John McCaslin

Former Vermont Gov. Howard Dean can't comment on all the convention fussing and fighting surrounding left-wing filmmaker Michael Moore's anti-President Bush film "Fahrenheit 9/11."

Top party leaders, in fact, kept their distance from the movie and its producer during this week's Democratic National Convention, reports Marc Morano,'s senior staff writer.

"I have not seen the movie, so I can't comment on it," Dean said.

When pressed for his reaction to Moore's harshly critical statements about Bush, Dean replied: "To be honest with you, I am not sure what that is, either. I haven't paid that much attention."

Others apparently want Moore permanently out of the picture, so to speak, or as CNN anchor Bill Hemmer told the filmmaker during an interview this week: "I've heard people say they wish Michael Moore were dead."

The New Republic reported that a visibly angry Moore later confronted the popular CNN anchor on the convention floor and spouted: "'Some people want you dead? Some people want you dead,' Bill? Why would you say that on live TV? Would you say that to (George) Bush or (John) Kerry?"

Before the anchor could respond, Moore stormed off, saying Hemmer and others in the news business are responsible for U.S. casualties in Iraq because they aren't doing their jobs.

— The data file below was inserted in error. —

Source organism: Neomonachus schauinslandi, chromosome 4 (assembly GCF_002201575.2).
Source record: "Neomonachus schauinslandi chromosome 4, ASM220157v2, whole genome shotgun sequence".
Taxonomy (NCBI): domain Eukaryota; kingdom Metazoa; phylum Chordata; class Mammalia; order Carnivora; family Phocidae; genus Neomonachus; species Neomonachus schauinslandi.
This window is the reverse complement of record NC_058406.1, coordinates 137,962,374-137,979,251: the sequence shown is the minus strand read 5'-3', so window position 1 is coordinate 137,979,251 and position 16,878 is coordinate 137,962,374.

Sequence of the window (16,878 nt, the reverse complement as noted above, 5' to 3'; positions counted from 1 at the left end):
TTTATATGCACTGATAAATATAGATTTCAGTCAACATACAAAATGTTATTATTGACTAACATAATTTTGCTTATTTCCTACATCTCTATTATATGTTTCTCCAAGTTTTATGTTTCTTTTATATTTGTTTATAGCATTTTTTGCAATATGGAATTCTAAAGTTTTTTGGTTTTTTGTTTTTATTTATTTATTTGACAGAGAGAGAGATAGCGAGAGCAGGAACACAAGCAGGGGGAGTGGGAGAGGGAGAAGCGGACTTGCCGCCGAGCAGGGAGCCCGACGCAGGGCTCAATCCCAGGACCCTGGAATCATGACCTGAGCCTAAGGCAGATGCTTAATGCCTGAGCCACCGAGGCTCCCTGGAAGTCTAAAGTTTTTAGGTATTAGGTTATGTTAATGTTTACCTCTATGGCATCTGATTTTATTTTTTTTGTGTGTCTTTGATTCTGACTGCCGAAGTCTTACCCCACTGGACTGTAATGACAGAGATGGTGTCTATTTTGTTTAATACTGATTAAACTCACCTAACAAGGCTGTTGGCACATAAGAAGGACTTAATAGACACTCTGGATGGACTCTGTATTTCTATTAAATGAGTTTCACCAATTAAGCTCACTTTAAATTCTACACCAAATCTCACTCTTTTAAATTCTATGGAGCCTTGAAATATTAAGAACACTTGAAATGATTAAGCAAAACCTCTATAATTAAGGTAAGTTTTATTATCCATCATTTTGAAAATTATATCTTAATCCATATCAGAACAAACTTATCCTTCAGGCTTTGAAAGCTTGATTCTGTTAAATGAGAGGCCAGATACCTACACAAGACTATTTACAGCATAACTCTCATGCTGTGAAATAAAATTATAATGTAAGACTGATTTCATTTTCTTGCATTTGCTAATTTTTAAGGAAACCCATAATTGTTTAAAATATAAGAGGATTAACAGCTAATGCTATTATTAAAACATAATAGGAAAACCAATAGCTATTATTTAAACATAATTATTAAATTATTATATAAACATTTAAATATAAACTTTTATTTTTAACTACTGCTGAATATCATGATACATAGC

"It is unfortunate that you instinctively assume the investigation into the Berger matter has anything to do with Sandy Berger 'the Democrat.' The fact is, I don't care if it's Sandy Berger or Warren Burger or Veggie Burger who walked off with 'code word' documents. It's the walking off - the consequences of it, the fact that it could happen - that concerns the committee."

- Rep. Thomas M. Davis III, Virginia Republican and chairman of the House Government Reform Committee, responding to a letter from Rep. Henry A. Waxman, California Democrat and the committee's ranking member, who suspects that politics is behind an investigation of former Clinton National Security Adviser Samuel R. Berger's apparent theft of sensitive documents from the National Archives.


Leaders of the Democratic Party have charged repeatedly that federal education-reform initiatives such as President Bush's No Child Left Behind Act are "underfunded."

Well, says Rep. John A. Boehner, Ohio Republican and chairman of the Education and the Workforce Committee, get a load of these apples.

The chairman has produced new Education Department figures showing that states have access to more than $16 billion in "unspent" federal education funds - including more than a half-billion dollars appropriated during President Clinton's administration.

John McCaslin

John McCaslin is a contributing columnist on and author of Inside The Beltway: Offbeat Stories, Scoops, and Shenanigans from around the Nation's Capital .

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